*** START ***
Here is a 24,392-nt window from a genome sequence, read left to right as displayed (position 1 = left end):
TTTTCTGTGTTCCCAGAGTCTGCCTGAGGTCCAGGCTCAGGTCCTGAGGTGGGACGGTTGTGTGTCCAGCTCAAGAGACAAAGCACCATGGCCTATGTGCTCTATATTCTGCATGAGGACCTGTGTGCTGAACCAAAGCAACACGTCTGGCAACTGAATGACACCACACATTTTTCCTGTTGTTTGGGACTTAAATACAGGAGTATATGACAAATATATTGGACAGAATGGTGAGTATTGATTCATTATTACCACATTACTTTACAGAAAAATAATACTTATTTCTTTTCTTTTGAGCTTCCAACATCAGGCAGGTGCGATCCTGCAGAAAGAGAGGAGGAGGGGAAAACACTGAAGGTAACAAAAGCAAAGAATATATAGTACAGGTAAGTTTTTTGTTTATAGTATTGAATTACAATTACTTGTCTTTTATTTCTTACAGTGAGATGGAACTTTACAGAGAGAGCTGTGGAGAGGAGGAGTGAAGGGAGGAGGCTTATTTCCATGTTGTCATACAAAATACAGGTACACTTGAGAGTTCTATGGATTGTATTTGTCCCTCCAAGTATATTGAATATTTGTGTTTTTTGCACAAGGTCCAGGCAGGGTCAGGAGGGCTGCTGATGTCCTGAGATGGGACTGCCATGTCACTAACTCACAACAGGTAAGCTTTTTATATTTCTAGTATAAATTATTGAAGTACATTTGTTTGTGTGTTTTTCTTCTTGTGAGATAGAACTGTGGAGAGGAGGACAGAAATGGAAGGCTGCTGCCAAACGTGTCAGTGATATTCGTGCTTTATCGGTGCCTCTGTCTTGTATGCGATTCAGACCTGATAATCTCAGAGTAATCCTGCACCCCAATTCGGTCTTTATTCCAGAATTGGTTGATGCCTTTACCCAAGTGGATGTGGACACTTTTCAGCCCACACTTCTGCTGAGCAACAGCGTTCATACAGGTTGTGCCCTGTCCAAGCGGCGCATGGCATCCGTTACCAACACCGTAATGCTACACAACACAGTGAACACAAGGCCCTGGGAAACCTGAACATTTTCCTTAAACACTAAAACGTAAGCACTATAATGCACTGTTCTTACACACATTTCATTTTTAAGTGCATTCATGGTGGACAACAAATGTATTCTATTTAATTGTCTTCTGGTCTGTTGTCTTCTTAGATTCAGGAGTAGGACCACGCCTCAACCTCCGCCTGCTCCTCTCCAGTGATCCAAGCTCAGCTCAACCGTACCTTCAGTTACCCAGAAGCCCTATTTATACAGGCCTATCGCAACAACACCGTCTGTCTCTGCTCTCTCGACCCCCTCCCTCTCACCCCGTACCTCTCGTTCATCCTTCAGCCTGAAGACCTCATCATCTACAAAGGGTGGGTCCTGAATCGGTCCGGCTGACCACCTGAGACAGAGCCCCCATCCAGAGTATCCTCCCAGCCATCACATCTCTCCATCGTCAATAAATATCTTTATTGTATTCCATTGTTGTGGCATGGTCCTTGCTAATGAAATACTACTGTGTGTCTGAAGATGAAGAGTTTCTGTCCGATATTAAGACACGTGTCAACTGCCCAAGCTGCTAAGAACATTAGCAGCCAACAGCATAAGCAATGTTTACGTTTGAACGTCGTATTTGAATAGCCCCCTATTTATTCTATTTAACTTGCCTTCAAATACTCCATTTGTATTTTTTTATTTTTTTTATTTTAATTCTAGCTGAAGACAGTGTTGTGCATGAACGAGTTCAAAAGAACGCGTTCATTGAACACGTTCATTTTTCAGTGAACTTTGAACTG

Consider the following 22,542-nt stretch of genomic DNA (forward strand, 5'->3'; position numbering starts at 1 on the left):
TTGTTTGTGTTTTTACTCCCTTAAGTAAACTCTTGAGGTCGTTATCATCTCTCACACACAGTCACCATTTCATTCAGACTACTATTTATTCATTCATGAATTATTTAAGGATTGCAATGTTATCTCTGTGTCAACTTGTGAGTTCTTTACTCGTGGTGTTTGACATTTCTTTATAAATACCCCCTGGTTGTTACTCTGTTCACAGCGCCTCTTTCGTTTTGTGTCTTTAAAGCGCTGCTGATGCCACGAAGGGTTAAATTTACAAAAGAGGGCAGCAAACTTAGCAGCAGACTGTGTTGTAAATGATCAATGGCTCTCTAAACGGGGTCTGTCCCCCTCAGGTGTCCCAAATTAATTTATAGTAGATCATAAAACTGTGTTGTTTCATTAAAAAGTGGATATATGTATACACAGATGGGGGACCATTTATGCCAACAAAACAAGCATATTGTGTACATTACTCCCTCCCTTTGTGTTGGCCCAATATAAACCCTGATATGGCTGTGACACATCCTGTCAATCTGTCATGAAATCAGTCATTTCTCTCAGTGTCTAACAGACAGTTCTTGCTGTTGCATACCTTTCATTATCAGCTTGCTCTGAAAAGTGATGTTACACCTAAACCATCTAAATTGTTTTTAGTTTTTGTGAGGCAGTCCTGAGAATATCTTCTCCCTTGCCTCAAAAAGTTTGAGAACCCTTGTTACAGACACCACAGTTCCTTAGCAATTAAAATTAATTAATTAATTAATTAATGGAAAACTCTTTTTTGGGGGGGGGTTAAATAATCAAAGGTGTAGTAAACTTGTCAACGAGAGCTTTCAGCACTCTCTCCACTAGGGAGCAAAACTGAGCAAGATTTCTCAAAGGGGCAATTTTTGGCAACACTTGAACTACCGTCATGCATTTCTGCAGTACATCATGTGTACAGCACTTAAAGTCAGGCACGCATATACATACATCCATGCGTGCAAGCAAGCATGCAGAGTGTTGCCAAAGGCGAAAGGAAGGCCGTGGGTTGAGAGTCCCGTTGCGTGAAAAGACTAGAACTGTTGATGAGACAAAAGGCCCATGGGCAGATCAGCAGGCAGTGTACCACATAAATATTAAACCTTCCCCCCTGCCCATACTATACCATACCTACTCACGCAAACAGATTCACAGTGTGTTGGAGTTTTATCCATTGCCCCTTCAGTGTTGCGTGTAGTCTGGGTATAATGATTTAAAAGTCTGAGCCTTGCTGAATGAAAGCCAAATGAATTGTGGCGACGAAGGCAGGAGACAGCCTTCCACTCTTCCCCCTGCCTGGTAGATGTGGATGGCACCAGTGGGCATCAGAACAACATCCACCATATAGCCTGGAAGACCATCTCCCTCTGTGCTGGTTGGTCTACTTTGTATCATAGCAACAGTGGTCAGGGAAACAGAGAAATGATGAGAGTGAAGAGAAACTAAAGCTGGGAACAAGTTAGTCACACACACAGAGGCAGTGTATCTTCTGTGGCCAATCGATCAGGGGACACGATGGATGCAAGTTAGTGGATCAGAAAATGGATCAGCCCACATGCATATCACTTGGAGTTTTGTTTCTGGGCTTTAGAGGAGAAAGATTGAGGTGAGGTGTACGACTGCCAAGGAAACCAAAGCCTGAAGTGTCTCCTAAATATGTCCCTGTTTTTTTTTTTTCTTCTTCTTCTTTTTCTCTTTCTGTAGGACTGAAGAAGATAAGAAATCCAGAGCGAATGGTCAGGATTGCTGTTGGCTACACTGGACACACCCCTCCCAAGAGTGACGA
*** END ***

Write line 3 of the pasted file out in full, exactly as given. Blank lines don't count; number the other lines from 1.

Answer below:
Consider the following 22,542-nt stretch of genomic DNA (forward strand, 5'->3'; position numbering starts at 1 on the left):